I think it would be a shame if you didn't give them a chance. I don't share your worry about going on anti-d's. I think many of these medications have been around long enough and used by a lot of people and shown to be beneficial when needed. I don't know if I'll be on these for life but it doesn't bother me one bit if I am as I would prefer to live my life this way that the old way.

AverageJosephine Tue 03-Jan-17 02:29:51

This is a very important and useful thread. Would love to hear more people's experiences good and bad. I think my DH needs some help with his depression but am terrified to (gently) force him in the direction of the GP and ultimately ADs as I'm afraid of the side affects. So these stories help give me a bit more confidence.

dovesong Tue 03-Jan-17 02:34:40

I thank god every day that I went on ADs. I personally haven't experienced many side effects - bit dozy for the first two days but that was it. It feels like a miracle, like I've got myself back. I hope things improve for you soon, OP - but don't be scared of the ADs.

DeleteOrDecay Tue 03-Jan-17 02:39:22

Op you sound almost exactly like me with the symptoms you describe. One of my New Years resolutions is to also get myself to the GP but I find the prospect utterly terrifying and I keep putting it off although I'm not sure how much longer I can keep doing that for as I have gotten worse over the past few months it seemssad

You mentioned being on AD's for life, well firstly: that may not be the case. Secondly m: even if you are on them 'for life' there's no shame in that. Lots of illnesses require lifetime medication, and it's a million times better than having to muddle through the rest of your life with an untreated mental illness.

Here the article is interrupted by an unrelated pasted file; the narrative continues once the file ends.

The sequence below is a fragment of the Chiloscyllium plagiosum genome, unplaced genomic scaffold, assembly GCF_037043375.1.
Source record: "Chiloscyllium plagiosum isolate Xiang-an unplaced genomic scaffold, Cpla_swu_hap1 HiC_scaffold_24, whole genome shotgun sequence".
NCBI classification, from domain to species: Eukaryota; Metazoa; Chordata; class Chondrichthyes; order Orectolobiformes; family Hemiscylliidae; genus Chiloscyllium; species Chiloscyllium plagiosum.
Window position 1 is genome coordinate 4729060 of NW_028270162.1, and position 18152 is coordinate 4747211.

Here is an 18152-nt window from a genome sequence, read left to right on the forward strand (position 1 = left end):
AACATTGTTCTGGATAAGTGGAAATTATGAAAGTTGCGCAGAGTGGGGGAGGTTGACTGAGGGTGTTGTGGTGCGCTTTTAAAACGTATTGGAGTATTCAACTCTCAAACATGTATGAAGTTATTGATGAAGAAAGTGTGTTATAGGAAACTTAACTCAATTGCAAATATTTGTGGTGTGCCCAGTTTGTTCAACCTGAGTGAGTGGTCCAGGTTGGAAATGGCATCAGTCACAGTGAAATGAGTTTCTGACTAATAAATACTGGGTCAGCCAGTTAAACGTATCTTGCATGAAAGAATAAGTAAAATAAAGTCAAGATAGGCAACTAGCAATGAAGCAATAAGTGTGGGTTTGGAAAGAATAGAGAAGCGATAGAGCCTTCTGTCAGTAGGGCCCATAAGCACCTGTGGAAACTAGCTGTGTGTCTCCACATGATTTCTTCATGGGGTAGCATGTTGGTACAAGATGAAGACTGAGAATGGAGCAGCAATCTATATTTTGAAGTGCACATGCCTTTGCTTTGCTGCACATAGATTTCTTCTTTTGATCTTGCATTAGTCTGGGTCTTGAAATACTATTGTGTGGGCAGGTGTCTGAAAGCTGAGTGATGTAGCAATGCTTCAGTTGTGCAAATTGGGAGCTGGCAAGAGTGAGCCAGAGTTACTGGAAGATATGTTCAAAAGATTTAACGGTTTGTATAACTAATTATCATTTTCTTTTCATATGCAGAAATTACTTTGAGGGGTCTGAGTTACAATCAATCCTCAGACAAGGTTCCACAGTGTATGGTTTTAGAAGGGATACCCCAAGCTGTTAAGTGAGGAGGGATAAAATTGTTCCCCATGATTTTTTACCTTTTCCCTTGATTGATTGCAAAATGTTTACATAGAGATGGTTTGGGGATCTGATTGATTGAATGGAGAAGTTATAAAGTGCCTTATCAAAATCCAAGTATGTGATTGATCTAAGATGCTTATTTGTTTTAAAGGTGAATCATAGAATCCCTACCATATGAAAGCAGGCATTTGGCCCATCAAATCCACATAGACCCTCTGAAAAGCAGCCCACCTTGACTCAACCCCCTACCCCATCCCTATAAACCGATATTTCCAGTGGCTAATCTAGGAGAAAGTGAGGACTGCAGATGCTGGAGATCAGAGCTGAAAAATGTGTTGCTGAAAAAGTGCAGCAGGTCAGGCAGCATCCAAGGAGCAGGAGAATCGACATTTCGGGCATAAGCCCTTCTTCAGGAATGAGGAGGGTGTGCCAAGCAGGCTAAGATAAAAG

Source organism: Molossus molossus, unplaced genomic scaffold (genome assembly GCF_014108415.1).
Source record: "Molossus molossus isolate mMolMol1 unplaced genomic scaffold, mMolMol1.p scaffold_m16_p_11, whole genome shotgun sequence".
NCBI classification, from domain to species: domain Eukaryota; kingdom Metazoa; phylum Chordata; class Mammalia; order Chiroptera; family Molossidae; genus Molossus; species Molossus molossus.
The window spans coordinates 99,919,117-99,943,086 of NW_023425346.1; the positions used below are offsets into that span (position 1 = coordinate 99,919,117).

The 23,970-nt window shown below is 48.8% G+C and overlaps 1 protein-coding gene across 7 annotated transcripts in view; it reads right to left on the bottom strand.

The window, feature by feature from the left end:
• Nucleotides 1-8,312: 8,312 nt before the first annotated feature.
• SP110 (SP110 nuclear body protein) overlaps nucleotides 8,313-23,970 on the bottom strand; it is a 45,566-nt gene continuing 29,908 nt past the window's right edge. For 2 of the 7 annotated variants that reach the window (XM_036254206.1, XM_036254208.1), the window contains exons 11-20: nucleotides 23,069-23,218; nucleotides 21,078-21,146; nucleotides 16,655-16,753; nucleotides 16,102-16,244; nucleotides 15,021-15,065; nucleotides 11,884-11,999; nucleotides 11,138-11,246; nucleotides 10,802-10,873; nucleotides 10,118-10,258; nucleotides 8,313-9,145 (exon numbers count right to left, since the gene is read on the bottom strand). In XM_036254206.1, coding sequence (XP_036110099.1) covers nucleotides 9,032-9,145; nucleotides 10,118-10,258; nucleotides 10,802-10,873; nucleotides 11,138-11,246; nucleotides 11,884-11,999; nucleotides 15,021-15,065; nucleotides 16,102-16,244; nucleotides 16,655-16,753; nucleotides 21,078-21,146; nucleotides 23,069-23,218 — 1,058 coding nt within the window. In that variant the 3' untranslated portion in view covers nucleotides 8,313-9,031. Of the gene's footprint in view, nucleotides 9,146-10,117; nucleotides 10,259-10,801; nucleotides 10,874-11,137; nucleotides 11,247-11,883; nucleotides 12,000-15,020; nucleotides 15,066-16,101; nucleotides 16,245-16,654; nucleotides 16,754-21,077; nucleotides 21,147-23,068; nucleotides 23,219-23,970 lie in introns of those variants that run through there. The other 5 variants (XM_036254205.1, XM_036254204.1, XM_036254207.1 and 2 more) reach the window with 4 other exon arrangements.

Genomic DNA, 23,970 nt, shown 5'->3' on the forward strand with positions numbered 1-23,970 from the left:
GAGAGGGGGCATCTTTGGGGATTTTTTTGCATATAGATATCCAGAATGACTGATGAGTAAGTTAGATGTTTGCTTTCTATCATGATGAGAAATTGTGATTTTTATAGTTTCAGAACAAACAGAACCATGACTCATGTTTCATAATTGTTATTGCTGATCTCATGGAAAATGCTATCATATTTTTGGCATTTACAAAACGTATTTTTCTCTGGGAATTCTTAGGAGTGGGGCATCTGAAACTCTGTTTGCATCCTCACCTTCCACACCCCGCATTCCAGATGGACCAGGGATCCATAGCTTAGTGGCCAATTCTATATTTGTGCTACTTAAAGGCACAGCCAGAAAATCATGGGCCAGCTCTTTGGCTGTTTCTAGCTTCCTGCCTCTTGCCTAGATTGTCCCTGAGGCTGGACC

I hope you manage to get the help you need op. I have read that AD's can take up to a month to take effect, and sometimes you don't always find the right ones first time round but once you do they can be life changing. Best of luckflowers

SparkyStar84 Tue 03-Jan-17 02:57:49

I think you're being really hard on yourself, one thing that can affect our moods is expectations, especially if they're not met.

You do sound like you're some what isolated, one would hope, when you start your new job you get chance to socialise more and in customer services speak to a variety of people, which should hopefully, boost your confidence and self esteem a bit.

You'd be surprised how many people share your feelings, some get help, others dont. The first step as someone might have mentioned, is a questionnaire about how you feel, how motivated you are getting daily basics done, if you've thought about self harm etc.

Depending on your score the Dr's have many treatments at hand. They usually like to offer CBT but that comes with a waiting list. They may or may not suggest anti depressants. Maybe something like amitriptyline to make sure you get a restful sleep.

I should add a common thing I hear with anti depressants is the person doesn't feel like themselves and feels numb / disassociated if that makes sense. So it is worth really considering if you want to take them or not, as hopefully the new job will help.

Things with DP sound rough, this is probably adding to the way you feel. As adults you should be able to talk about this kind of thing. Hopefully with the aim of rectifying any issues. Couples counselling might help, so in an external place you discuss with each other concerns, how you're made to feel, how you want things to work, but more effort is needed so you're not solely parents.

You could do date night at home, phones out of reach, nice meal, wine, a joint favourite CD. Then after watching a movie you both choose, or a TV programme, again still no phones. Having time just cuddled up on the sofa.